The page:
THE AMERICAN Opportunity Tax Credit is designed to help students pay for four years of undergraduate education. The Lifetime Learning Credit is geared toward those studying later in life: While it can be claimed for undergraduate expenses, it’s more likely to be used for graduate school or professional degree courses. There’s no limit on the number of years that you can claim the Lifetime Learning Credit.
The credit is worth up to $2,000 in 2018 and 2019. To hit the $2,000 maximum, you would need $10,000 of qualified expenses, on which you can then claim a 20% tax credit, which is how you get to $2,000. Unlike the American Opportunity Tax Credit, the Lifetime Learning Credit is a per-tax-return credit, not per student, and it isn’t refundable if it exceeds your tax liability.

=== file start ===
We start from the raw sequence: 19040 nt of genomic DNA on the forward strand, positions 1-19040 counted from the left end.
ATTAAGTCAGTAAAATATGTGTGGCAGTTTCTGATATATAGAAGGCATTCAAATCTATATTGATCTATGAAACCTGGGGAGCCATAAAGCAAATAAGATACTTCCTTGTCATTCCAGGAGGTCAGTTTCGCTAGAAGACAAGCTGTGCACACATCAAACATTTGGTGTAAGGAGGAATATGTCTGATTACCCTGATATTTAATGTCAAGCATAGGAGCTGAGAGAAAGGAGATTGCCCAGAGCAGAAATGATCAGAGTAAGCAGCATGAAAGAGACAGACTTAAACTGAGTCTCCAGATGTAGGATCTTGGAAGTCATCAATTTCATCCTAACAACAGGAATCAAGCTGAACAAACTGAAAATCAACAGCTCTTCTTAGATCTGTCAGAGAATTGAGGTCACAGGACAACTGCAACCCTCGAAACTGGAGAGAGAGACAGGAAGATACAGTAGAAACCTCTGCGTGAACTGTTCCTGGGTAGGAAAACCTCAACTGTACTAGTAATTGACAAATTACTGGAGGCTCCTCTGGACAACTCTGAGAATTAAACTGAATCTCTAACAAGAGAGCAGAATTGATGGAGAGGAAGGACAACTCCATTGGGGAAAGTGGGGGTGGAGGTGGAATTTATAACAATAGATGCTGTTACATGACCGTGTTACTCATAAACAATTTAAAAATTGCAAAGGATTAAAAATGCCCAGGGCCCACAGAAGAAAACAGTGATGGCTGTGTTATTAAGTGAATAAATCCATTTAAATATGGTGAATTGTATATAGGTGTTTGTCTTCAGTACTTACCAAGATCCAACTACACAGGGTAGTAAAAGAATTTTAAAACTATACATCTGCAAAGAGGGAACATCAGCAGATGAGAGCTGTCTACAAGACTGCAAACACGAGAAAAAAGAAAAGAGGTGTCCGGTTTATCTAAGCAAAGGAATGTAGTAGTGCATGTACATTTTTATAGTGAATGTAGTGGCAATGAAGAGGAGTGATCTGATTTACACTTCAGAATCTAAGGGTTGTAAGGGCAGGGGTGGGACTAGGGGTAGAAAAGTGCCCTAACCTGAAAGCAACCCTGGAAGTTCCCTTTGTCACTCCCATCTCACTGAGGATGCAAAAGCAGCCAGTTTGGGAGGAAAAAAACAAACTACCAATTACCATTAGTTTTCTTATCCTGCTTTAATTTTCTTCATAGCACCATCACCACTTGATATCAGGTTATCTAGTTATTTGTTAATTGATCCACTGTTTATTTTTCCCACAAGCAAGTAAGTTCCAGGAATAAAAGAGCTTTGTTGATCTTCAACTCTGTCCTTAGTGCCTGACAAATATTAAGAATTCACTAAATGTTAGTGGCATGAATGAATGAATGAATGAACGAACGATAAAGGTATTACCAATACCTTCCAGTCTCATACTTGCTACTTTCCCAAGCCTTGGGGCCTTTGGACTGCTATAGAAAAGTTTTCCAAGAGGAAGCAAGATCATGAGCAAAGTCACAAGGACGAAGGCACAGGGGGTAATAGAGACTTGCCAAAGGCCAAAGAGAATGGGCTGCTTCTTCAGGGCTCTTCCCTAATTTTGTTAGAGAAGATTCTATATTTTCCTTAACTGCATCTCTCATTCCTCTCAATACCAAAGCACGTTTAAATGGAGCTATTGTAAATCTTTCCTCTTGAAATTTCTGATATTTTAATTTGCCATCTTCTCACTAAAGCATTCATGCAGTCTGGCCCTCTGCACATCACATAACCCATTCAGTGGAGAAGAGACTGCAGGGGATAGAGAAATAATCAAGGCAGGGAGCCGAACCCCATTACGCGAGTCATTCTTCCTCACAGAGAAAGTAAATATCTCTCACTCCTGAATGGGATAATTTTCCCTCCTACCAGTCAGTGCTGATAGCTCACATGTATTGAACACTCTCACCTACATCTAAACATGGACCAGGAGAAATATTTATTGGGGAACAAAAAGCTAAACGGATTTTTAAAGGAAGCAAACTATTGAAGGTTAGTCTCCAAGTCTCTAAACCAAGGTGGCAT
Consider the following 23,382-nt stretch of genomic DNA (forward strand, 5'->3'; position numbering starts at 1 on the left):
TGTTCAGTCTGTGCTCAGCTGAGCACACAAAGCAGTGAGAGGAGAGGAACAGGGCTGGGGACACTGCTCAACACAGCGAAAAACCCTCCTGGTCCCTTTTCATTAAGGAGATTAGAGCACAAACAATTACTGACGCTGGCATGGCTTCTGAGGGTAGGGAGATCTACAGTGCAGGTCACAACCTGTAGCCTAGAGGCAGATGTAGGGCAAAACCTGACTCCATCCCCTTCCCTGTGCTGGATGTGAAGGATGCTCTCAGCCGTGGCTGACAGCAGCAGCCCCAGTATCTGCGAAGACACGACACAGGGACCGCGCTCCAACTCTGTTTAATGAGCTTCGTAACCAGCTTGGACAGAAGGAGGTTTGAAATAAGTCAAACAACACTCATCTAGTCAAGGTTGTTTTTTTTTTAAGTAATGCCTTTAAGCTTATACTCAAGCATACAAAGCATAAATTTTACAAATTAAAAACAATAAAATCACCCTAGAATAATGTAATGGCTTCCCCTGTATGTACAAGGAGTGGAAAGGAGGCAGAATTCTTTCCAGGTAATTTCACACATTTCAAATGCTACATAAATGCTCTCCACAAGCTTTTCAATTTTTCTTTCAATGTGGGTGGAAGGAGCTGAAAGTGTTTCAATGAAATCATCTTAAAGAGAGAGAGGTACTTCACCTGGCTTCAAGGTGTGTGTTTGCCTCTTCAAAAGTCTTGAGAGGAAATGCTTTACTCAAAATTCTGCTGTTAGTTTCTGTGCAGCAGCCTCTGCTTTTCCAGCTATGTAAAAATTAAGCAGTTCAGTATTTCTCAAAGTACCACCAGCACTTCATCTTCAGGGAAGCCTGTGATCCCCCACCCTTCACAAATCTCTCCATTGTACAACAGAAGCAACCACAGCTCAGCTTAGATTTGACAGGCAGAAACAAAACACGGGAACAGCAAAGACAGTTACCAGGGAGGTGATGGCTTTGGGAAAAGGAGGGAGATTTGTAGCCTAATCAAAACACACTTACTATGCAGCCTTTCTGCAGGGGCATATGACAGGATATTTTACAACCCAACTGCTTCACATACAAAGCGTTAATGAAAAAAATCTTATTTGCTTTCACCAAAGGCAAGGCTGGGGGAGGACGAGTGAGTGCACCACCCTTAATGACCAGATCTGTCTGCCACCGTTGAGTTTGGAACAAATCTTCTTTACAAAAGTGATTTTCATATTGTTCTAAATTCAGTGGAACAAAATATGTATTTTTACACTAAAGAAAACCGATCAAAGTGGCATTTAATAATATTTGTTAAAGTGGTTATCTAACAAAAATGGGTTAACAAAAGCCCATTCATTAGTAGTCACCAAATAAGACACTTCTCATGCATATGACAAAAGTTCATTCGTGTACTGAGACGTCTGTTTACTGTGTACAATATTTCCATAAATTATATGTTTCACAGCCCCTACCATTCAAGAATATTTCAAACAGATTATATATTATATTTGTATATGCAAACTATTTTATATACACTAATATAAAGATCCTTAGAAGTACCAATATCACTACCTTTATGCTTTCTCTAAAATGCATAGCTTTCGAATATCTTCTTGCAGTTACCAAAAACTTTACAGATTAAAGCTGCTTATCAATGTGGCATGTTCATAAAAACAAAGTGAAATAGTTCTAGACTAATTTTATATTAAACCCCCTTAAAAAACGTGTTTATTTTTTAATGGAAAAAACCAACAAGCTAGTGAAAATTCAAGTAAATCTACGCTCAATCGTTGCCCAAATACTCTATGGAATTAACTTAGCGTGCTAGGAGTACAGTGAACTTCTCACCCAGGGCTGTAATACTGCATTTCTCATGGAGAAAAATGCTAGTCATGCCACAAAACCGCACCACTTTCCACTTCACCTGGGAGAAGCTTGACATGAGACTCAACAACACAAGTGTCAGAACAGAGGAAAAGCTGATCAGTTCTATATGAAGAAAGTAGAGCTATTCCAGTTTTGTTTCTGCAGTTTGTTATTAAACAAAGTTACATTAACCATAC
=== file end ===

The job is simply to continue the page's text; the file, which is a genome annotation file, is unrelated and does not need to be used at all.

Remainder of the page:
The Lifetime Learning Credit isn’t available to taxpayers with higher incomes. In 2018, the credit phases out at modified adjusted gross incomes between $114,000 and $134,000, assuming you’re married filing jointly, and between $57,000 and $67,000 if you’re single or head of household. You can’t claim the credit if you’re married filing separately. In 2019, the phaseout limits are $116,000 to $136,000 for couples and $58,000 to $68,000 for single individuals and heads of household.
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